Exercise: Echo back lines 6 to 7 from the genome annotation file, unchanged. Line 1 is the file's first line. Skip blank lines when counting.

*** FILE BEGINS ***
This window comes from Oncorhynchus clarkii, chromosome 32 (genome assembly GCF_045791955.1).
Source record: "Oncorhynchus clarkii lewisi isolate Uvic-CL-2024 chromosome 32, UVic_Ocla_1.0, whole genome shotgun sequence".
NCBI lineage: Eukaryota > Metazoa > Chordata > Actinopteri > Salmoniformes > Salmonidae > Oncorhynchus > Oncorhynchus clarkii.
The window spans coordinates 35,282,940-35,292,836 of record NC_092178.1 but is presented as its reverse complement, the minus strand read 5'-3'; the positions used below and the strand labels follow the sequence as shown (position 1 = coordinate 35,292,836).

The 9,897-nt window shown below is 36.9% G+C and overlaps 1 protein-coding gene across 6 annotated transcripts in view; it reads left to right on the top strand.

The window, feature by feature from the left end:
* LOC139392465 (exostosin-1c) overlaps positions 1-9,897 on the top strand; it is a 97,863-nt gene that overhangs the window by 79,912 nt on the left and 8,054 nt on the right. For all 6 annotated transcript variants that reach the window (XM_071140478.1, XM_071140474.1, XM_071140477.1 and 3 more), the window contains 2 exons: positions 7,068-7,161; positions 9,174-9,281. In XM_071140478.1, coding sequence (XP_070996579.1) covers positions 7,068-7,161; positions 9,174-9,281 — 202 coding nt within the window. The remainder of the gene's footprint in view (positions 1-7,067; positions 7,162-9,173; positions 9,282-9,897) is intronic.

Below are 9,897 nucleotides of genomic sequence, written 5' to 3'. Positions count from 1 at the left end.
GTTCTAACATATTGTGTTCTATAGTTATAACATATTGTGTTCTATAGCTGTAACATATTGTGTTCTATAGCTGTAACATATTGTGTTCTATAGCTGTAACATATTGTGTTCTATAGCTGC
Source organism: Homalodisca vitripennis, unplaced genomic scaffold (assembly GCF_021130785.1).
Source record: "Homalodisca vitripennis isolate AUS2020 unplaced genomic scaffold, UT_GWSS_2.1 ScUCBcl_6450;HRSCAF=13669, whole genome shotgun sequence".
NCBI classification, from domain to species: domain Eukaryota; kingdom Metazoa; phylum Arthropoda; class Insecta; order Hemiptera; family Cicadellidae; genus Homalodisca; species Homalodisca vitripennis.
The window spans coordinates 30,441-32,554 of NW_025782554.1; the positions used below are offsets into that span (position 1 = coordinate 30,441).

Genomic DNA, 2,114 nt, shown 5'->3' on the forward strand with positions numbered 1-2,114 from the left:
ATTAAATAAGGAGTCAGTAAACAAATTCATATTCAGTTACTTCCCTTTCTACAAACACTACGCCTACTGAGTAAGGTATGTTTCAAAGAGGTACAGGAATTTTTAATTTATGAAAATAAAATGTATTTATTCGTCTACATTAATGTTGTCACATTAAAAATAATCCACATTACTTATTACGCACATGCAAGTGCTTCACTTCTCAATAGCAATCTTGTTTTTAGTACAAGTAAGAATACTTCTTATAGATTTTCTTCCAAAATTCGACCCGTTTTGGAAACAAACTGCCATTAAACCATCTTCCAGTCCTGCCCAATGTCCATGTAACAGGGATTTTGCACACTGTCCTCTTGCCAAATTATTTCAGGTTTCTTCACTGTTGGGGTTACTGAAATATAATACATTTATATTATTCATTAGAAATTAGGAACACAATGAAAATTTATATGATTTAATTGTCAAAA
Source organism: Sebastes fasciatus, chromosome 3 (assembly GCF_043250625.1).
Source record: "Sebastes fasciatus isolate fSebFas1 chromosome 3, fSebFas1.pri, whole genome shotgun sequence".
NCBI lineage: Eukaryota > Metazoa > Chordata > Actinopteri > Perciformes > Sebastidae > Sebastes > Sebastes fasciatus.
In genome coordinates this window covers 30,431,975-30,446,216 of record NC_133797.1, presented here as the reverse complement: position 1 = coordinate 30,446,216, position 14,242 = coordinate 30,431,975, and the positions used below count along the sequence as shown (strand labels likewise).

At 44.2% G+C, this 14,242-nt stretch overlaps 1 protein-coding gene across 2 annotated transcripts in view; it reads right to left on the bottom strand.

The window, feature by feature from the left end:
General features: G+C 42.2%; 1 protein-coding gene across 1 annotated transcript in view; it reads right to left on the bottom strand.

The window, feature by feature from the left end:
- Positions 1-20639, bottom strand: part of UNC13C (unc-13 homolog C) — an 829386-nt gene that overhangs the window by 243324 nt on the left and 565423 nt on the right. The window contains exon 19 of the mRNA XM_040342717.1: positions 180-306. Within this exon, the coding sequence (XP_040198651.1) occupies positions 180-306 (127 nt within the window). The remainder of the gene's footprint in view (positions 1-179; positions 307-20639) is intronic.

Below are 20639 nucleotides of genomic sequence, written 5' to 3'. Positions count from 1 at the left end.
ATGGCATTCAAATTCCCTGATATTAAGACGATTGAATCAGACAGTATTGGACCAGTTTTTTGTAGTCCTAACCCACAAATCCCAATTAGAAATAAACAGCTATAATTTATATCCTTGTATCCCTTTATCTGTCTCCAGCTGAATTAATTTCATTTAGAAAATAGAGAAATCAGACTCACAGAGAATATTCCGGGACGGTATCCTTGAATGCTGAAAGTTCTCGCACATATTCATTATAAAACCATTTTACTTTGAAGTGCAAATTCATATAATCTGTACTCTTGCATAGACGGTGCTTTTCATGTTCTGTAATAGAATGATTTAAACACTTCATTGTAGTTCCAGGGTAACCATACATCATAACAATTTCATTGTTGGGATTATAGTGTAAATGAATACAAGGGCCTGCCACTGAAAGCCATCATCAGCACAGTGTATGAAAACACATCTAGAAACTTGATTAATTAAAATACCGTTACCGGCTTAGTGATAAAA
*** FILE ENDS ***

The window, feature by feature from the left end:
* LOC139392465 (exostosin-1c) overlaps positions 1-9,897 on the top strand; it is a 97,863-nt gene that overhangs the window by 79,912 nt on the left and 8,054 nt on the right. For all 6 annotated transcript variants that reach the window (XM_071140478.1, XM_071140474.1, XM_071140477.1 and 3 more), the window contains 2 exons: positions 7,068-7,161; positions 9,174-9,281. In XM_071140478.1, coding sequence (XP_070996579.1) covers positions 7,068-7,161; positions 9,174-9,281 — 202 coding nt within the window. The remainder of the gene's footprint in view (positions 1-7,067; positions 7,162-9,173; positions 9,282-9,897) is intronic.